Use An Electrician For Electrical Safety In The Workplace

by Berwick Test And Tag


Posted on 25-10-2020 10:46 PM



Use A Licensed Electrician

If your workplace is due for  electrical maintenace, Find out if your electrician is the right one for you.
You want to be working with an experienced team who can quickly come up with a schedule and checklist.
All workplaces will require regular Test and Tagging to stay compliant with work health and safety laws.


When planning for maintenance work you should be following a schedule
Over time, electrical systems age and develop wear and tear just like your workplace, appliances, and equipment. It is crucial for every business site to have a well-planned electrical maintenance schedule in place. Scheduled electrical maintenance is an important part of managing work health and safety risks, but it can also lead to benefits like energy efficiency and lower power bills.

 

RISKS OF POORLY PLANNED ELECTRICAL MAINTENANCE

Most electrical accidents can be avoided when a workplace or home keeps their electrical appliances and circuits well maintained.

Industries such as construction, demolition and mining are required to have their appliances tested and tagged every 3 months.
This is because of the harsh conditions that could involve exposing the electrical equipment to moisture, heat, vibration, mechanical damage, corrosive chemicals and dust; which is likely to damage the equipment or reduce its expected life span.

Testing And Tagging

There are 2 types of contractors who can carry out your Test And Tagging

  • A licensed electrician with electrical qualifications and skills uses electrical test instruments that give actual readings using an insulation resistance meter and ohmmeter
  • The second is where a person not qualified in electrical work uses a pass–fail type of electrical test instrument known as a portable appliance tester (PAT), which automatically tests electrical equipment plugged into it. The result requires no technical interpretation. In this case, the person would need to have been trained and have satisfactorily completed a competency-assessed training course on testing and tagging using a PAT. 

 

Ignoring to do regular electrical inspections will  no doubt reult is  incidents like electrocution, electric shocks, and even fires
In severe situations, the consequences of electrical incidents can even be fatal.
At the same time, scheduled maintenance could enable managers or controllers of workplaces to discharge their duty of care over the health and safety of employees and others at the workplace.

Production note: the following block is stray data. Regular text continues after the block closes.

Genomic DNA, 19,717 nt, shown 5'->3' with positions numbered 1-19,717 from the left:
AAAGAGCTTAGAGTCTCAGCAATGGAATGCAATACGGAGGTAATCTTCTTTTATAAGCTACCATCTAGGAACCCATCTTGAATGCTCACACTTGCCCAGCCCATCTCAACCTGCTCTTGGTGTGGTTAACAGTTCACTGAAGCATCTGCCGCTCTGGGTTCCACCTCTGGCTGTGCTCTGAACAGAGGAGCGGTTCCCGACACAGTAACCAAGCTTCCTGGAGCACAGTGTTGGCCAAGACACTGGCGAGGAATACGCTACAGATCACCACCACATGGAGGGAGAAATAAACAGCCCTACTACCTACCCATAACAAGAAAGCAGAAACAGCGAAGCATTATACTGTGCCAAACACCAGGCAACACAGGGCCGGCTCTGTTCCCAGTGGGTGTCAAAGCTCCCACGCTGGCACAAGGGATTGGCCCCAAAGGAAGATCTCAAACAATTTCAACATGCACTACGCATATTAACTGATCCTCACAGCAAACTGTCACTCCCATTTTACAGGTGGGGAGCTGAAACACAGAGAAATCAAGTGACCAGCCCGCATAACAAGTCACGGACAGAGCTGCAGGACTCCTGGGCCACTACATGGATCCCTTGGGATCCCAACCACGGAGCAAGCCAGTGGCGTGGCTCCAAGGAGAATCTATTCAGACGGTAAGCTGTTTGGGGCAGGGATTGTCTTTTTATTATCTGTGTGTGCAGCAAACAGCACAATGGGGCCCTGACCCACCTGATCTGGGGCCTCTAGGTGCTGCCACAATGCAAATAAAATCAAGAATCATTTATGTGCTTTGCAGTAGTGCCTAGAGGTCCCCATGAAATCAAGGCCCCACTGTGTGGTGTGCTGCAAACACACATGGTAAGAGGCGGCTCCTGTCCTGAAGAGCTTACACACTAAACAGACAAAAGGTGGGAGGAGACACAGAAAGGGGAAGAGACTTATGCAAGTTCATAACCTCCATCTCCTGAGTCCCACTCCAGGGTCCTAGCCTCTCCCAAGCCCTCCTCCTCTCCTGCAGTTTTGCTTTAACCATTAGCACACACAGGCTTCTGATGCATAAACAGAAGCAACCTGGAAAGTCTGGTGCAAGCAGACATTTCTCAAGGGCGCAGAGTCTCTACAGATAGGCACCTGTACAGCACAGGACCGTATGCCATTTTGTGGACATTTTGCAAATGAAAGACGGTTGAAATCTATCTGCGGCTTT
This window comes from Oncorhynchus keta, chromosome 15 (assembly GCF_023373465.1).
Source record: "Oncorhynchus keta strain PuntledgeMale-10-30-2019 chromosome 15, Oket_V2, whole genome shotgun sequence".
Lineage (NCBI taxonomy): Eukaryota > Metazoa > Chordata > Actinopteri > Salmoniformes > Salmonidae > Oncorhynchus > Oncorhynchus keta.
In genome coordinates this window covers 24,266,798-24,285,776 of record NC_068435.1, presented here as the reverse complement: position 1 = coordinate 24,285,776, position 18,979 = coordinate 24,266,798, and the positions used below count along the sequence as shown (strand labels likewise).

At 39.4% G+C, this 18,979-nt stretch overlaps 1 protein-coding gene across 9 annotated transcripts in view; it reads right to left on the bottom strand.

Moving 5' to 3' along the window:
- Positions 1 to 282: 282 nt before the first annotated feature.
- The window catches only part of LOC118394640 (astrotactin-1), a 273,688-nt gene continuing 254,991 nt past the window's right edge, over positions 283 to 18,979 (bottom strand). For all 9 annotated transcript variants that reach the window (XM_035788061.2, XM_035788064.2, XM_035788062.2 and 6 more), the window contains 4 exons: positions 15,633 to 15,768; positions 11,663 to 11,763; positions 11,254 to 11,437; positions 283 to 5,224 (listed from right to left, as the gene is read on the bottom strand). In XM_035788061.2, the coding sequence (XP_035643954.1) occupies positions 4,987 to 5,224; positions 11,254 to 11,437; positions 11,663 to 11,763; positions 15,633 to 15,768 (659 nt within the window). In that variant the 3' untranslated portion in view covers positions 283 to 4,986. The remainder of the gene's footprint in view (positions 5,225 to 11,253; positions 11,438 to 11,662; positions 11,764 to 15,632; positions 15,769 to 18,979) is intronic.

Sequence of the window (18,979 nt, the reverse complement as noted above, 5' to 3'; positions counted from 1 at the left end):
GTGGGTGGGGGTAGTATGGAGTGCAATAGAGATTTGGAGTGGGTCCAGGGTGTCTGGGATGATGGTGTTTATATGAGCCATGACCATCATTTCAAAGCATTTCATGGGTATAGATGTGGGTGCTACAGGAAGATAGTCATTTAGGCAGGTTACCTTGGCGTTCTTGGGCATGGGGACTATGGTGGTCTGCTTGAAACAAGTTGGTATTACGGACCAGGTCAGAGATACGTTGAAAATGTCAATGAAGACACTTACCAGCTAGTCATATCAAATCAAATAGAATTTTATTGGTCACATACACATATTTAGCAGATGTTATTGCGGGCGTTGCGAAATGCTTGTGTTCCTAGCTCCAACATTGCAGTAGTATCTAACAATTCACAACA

The other side to poorly maintained electrical systems is the risk of your security systems failing 
Loss of income if you have outtages and work has to stop
Risk of theft if your workplace cannot be secured and propely lit.

Does New Equipment Require Testing and Tagging?

New equipment doesn’t need to be tested but it does require a visual inpection and to be tagged.
A visual inspection is to see if there is  obvious damage, defects, any modifications, or discolouration.
Checks for correct anchoring of flexible cords, making sure the inner cords are not exposed, the external sheath is not cut or damaged to reveal the insulation of the inner cords, looking for spreading of terminals, and checking for the twisting of conductors or any broken filling, by feeling along the length of the cord. 

Faulty or Damaged Equipment

When electrical equipment is faulty or damaged it should be pulled from use, have the end of the cord cut off, have an “ out of service ” tag placed onto the equipment with details of actions to be taken and arrangements made for its repair or disposal (if repaired, arrange for testing and tagging prior to use).

Electricity does not have to be high voltage to be dangerous or kill. Fatal accidents at work result from faulty equipment which have become live or from contact with worn or damaged flexible cords, switches and the like.

Do not risk putting a faultly appliance or tool where it could be mistakenly used again in the workplace or if you do dispose of it in a skip or bin - You want to ensure that a pass by does not take the item and use it for their own personal usage 

Electrical risks at the workplace

The aim of regular maintenance is to identify electrical safety problems within the work place, and by providing a comprehensive reoprat and suggested scope of work the benefits will be an improvement of safety and productivity.

The construction industry is most at danger from electrical hazards, accounting for 52% of all electrical fatalities in the us workplace.

Potential electrical hazards may be identified in a number of different ways including: 

  • Talking to staff and watching electrical equipment is used 
  • Regularly inspecting and testing electrical equipment 
  • Reading product labels and manufacturers’ instruction manuals
  • Talking to manufacturers, suppliers, industry associations, and electrical safety specialists
  • Reviewing incident reports.